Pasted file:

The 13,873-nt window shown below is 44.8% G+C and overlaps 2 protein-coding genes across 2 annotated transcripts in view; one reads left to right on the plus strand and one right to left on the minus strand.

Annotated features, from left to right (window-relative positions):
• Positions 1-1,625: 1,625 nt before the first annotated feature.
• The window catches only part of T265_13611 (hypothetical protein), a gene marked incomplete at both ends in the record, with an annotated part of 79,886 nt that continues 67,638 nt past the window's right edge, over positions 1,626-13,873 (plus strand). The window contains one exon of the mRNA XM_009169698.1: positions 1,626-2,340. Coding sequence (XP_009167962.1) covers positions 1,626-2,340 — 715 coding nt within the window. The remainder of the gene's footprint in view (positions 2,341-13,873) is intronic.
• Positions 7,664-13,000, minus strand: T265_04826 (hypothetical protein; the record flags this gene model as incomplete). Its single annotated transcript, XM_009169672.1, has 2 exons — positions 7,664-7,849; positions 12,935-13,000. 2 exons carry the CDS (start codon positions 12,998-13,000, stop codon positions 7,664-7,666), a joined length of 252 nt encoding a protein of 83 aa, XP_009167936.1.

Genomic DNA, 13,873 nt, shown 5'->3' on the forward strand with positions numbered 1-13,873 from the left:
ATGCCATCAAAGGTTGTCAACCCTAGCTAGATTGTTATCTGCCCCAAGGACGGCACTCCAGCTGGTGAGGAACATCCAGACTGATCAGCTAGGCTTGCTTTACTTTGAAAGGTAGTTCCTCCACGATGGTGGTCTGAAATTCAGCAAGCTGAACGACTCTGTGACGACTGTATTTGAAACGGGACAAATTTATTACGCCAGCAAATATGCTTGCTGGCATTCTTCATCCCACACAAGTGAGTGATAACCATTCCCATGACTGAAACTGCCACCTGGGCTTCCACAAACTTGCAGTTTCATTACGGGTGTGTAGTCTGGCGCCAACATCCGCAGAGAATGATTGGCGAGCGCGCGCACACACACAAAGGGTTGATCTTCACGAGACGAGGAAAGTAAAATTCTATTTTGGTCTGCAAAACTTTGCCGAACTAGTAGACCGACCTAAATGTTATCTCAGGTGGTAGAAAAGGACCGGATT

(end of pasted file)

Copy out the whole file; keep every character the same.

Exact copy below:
The 13,873-nt window shown below is 44.8% G+C and overlaps 2 protein-coding genes across 2 annotated transcripts in view; one reads left to right on the plus strand and one right to left on the minus strand.

Annotated features, from left to right (window-relative positions):
• Positions 1-1,625: 1,625 nt before the first annotated feature.
• The window catches only part of T265_13611 (hypothetical protein), a gene marked incomplete at both ends in the record, with an annotated part of 79,886 nt that continues 67,638 nt past the window's right edge, over positions 1,626-13,873 (plus strand). The window contains one exon of the mRNA XM_009169698.1: positions 1,626-2,340. Coding sequence (XP_009167962.1) covers positions 1,626-2,340 — 715 coding nt within the window. The remainder of the gene's footprint in view (positions 2,341-13,873) is intronic.
• Positions 7,664-13,000, minus strand: T265_04826 (hypothetical protein; the record flags this gene model as incomplete). Its single annotated transcript, XM_009169672.1, has 2 exons — positions 7,664-7,849; positions 12,935-13,000. 2 exons carry the CDS (start codon positions 12,998-13,000, stop codon positions 7,664-7,666), a joined length of 252 nt encoding a protein of 83 aa, XP_009167936.1.

Genomic DNA, 13,873 nt, shown 5'->3' on the forward strand with positions numbered 1-13,873 from the left:
ATGCCATCAAAGGTTGTCAACCCTAGCTAGATTGTTATCTGCCCCAAGGACGGCACTCCAGCTGGTGAGGAACATCCAGACTGATCAGCTAGGCTTGCTTTACTTTGAAAGGTAGTTCCTCCACGATGGTGGTCTGAAATTCAGCAAGCTGAACGACTCTGTGACGACTGTATTTGAAACGGGACAAATTTATTACGCCAGCAAATATGCTTGCTGGCATTCTTCATCCCACACAAGTGAGTGATAACCATTCCCATGACTGAAACTGCCACCTGGGCTTCCACAAACTTGCAGTTTCATTACGGGTGTGTAGTCTGGCGCCAACATCCGCAGAGAATGATTGGCGAGCGCGCGCACACACACAAAGGGTTGATCTTCACGAGACGAGGAAAGTAAAATTCTATTTTGGTCTGCAAAACTTTGCCGAACTAGTAGACCGACCTAAATGTTATCTCAGGTGGTAGAAAAGGACCGGATT